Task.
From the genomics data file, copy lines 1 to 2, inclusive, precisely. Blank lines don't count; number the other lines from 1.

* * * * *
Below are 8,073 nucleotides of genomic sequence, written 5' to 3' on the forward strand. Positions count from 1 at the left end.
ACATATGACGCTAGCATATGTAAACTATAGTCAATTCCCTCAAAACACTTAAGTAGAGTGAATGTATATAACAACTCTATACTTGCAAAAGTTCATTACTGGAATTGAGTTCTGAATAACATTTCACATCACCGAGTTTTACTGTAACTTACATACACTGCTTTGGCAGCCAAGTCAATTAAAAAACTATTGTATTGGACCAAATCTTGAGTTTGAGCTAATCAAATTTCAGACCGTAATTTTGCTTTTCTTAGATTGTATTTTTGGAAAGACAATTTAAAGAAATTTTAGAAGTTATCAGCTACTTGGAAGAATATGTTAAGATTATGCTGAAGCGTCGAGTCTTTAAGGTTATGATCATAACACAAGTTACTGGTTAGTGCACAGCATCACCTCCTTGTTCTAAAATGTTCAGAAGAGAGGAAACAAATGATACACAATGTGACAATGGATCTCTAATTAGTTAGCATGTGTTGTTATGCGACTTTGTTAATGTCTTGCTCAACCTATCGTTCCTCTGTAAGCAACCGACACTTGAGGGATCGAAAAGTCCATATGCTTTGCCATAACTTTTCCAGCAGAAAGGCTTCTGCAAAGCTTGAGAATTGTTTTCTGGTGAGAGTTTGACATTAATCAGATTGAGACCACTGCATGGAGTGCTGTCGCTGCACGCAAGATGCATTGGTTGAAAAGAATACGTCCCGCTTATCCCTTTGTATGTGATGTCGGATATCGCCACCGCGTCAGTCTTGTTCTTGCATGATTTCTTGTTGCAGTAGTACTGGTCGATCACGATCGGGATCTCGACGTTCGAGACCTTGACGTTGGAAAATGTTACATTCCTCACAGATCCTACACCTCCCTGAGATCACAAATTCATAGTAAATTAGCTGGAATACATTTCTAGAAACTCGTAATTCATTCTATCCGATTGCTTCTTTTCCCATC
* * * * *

Below are 8,073 nucleotides of genomic sequence, written 5' to 3' on the forward strand. Positions count from 1 at the left end.
ACATATGACGCTAGCATATGTAAACTATAGTCAATTCCCTCAAAACACTTAAGTAGAGTGAATGTATATAACAACTCTATACTTGCAAAAGTTCATTACTGGAATTGAGTTCTGAATAACATTTCACATCACCGAGTTTTACTGTAACTTACATACACTGCTTTGGCAGCCAAGTCAATTAAAAAACTATTGTATTGGACCAAATCTTGAGTTTGAGCTAATCAAATTTCAGACCGTAATTTTGCTTTTCTTAGATTGTATTTTTGGAAAGACAATTTAAAGAAATTTTAGAAGTTATCAGCTACTTGGAAGAATATGTTAAGATTATGCTGAAGCGTCGAGTCTTTAAGGTTATGATCATAACACAAGTTACTGGTTAGTGCACAGCATCACCTCCTTGTTCTAAAATGTTCAGAAGAGAGGAAACAAATGATACACAATGTGACAATGGATCTCTAATTAGTTAGCATGTGTTGTTATGCGACTTTGTTAATGTCTTGCTCAACCTATCGTTCCTCTGTAAGCAACCGACACTTGAGGGATCGAAAAGTCCATATGCTTTGCCATAACTTTTCCAGCAGAAAGGCTTCTGCAAAGCTTGAGAATTGTTTTCTGGTGAGAGTTTGACATTAATCAGATTGAGACCACTGCATGGAGTGCTGTCGCTGCACGCAAGATGCATTGGTTGAAAAGAATACGTCCCGCTTATCCCTTTGTATGTGATGTCGGATATCGCCACCGCGTCAGTCTTGTTCTTGCATGATTTCTTGTTGCAGTAGTACTGGTCGATCACGATCGGGATCTCGACGTTCGAGACCTTGACGTTGGAAAATGTTACATTCCTCACAGATCCTACACCTCCCTGAGATCACAAATTCATAGTAAATTAGCTGGAATACATTTCTAGAAACTCGTAATTCATTCTATCCGATTGCTTCTTTTCCCATC